What does the Supreme Court’s concealed carry ruling mean for Pa.?

Written by on July 6, 2022

What does the Supreme Court’s concealed carry ruling mean for Pa.?

By Hayden Mitman
July 6, 2022

The Supreme Court, Friday, June 24, 2022, in Washington. (AP Photo/Steve Helber)

Among a flurry of decisions released before ending its term, the U.S. Supreme Court overturned a century-old New York law that required gun owners to show a specific need for self-protection to carry a concealed handgun in public.

And what this ruling might mean for Pennsylvania may depend on an individual’s stance on gun control.

Listen to the story.

As it stands, the decision has no immediate impact on Pennsylvania because it concerns a state’s discretion in granting concealed carry permits. 

This commonwealth grants them by right. 

But Val Finnell, the Pennsylvania director for Gun Owners of America, believes this could open the door to ending concealed-carry licensing in this state.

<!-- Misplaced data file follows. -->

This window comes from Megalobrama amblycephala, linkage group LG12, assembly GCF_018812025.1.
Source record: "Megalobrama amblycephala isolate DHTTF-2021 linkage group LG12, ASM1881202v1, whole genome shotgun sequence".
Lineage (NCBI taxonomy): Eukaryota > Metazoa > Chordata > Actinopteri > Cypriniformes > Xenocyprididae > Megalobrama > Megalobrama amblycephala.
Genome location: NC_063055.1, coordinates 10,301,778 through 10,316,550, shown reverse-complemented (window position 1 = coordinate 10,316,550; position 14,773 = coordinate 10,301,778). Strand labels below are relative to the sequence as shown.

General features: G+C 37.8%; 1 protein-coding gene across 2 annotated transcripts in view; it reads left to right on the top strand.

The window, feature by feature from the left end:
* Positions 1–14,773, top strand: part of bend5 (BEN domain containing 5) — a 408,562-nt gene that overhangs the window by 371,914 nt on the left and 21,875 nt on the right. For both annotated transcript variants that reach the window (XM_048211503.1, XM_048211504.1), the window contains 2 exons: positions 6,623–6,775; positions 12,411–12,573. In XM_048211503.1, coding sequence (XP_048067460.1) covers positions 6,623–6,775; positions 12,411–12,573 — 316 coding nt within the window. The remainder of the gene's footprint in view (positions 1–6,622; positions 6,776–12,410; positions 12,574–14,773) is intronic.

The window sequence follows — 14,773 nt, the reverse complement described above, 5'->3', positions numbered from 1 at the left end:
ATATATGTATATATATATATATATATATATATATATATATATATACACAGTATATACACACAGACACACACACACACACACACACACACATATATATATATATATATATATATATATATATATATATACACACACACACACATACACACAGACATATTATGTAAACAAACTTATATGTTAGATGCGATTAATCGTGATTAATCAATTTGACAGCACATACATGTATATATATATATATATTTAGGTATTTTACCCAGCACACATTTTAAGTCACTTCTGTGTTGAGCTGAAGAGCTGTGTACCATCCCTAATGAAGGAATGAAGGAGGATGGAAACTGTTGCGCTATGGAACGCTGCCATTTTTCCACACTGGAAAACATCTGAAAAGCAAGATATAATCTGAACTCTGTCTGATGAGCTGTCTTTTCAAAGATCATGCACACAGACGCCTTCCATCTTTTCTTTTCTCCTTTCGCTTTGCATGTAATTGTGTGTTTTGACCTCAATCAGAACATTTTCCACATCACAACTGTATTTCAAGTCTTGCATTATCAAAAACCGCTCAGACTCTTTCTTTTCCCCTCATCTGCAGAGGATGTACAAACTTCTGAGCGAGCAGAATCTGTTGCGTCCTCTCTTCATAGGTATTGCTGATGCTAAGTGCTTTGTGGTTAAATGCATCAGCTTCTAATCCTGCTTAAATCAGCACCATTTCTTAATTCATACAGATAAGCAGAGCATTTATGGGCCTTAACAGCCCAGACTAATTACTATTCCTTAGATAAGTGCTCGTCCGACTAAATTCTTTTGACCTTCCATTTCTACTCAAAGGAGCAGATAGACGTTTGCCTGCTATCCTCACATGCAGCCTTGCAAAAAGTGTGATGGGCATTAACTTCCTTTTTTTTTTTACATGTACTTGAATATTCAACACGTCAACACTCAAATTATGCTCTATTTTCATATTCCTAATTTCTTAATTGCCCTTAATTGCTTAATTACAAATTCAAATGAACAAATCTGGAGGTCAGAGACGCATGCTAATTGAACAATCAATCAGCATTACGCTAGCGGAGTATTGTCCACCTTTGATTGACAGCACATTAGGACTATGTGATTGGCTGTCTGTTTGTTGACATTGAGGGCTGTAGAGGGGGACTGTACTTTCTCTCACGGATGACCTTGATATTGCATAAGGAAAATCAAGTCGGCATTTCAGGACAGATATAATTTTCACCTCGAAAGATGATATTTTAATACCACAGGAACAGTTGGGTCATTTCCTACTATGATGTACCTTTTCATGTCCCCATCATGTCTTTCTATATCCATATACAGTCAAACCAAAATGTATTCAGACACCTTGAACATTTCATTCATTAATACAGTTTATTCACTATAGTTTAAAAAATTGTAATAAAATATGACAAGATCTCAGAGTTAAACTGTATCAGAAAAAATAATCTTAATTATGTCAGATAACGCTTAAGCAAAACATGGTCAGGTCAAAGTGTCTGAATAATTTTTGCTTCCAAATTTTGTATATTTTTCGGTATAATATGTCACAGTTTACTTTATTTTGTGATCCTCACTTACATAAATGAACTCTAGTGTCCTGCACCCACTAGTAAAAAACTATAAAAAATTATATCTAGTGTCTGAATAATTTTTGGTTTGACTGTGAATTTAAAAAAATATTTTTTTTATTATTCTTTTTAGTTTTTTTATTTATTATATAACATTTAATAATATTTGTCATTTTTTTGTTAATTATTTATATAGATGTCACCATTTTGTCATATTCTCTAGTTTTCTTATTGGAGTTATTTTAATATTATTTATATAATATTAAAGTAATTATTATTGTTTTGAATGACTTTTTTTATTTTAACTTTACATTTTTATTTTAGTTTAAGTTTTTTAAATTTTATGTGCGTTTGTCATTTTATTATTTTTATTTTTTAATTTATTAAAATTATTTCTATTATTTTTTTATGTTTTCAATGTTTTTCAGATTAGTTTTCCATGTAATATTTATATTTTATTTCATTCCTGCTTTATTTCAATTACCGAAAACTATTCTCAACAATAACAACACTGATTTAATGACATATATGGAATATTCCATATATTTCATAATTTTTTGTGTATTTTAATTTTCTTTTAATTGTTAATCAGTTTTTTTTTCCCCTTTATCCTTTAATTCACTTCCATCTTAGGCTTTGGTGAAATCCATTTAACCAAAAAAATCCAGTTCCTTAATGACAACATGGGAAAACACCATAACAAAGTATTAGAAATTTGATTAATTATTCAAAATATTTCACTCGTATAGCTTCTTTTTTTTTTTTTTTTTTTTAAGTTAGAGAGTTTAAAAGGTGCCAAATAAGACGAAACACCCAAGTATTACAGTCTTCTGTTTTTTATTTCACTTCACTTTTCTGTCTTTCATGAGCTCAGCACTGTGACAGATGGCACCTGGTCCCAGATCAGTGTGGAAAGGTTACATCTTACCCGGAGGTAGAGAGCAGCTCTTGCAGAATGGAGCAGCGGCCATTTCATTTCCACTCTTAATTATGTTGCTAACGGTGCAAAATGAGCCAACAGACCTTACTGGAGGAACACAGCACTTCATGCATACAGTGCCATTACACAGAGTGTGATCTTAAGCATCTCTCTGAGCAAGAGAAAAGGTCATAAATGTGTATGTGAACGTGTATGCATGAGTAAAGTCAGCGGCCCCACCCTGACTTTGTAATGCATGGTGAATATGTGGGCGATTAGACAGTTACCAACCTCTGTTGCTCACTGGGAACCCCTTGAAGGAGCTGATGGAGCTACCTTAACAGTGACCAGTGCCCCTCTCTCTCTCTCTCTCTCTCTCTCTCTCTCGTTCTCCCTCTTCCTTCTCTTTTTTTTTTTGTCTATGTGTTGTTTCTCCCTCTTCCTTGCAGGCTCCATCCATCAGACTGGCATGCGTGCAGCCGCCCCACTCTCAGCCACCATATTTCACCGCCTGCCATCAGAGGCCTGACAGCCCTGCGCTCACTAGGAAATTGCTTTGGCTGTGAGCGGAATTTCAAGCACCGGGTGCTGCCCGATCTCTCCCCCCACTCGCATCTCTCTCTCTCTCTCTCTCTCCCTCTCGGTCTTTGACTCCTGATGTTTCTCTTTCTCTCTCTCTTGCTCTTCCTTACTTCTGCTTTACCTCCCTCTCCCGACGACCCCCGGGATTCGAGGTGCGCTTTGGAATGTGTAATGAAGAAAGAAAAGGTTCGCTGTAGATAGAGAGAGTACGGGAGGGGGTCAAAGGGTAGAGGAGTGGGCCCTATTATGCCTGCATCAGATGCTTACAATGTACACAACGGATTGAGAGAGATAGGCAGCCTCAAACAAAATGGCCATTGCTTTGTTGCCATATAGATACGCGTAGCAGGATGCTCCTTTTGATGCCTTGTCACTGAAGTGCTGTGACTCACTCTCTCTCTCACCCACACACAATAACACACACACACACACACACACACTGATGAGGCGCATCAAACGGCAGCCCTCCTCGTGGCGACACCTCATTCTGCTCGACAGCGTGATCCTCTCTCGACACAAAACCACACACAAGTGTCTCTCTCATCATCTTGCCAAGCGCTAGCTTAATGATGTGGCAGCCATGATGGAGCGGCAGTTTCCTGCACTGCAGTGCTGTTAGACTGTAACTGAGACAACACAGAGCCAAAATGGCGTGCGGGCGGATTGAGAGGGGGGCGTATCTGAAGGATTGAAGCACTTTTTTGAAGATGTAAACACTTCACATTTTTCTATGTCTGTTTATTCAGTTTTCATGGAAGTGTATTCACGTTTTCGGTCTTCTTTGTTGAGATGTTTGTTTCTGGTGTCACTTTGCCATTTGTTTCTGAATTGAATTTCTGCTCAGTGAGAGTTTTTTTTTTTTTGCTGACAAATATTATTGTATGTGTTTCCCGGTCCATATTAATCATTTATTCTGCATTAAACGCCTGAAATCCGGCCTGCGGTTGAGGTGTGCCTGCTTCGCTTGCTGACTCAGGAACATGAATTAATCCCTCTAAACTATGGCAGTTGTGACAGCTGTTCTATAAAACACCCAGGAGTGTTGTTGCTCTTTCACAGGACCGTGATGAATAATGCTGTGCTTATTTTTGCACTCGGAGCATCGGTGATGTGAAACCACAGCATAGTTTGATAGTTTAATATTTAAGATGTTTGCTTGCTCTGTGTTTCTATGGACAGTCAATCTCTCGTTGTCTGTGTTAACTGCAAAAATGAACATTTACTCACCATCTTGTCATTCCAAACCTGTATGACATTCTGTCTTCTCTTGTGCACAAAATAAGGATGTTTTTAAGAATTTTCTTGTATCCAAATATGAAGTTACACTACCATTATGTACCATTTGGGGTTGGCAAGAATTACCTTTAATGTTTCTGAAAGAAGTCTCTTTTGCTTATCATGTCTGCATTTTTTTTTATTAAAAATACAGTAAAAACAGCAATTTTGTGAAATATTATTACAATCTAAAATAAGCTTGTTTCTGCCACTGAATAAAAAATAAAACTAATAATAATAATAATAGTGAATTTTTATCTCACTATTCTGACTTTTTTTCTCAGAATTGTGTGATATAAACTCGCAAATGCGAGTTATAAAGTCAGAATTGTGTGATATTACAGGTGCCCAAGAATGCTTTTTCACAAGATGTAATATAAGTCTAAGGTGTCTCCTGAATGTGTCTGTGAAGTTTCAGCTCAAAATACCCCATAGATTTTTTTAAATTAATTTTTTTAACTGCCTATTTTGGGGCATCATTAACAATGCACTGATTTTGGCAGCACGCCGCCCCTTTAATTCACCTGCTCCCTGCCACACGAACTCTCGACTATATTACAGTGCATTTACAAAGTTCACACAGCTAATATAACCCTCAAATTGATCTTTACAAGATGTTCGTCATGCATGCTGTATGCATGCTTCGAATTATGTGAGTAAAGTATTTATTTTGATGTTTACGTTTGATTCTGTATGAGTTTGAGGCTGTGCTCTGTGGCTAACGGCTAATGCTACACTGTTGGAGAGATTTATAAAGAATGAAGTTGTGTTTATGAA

“If this is indeed a constitutional right, as long as you do not intend to use your firearm to commit a crime or you’re not a prohibited person otherwise, you should be able to carry without seeking the government’s permission first,” Finnell said.

In fact, Finnell went a step further to say the ruling could be a move toward so-called constitutional carry, which would mean ending licensing requirements in the state. 

“We should take the next step and say, you know, we should have constitutional carry in Pennsylvania and say, you know, you can carry your firearm outside of the home for self defense, whether it’s open or concealed,” said Finnell. 

Adam Garber, executive director of CeaseFirePA, sees the ruling in a different light. 

“It is not a good decision. It will endanger people’s lives and it will limit reasonable protections that could exist,” he said. “But, in Pennsylvania’s current structure, it has no immediate impact and provides a pathway to legally strengthen concealed carry laws and make people safer.”  

Garber pointed out that the ruling explicitly does not bar states from imposing licensing requirements like background checks and firearms training. 

“This ruling has no impact on any existing gun safety law and actually charts a pathway for strengthening existing concealed-carry permits in a constitutional way, by saying that if you’re going to carry and bear an arm in public, you have to know how to use it and you have to know how to use it safely through extensive training processes,” Garber said.

But advocates on both sides of the issue agree the ruling will likely lead to future legal battles over guns in Pennsylvania.

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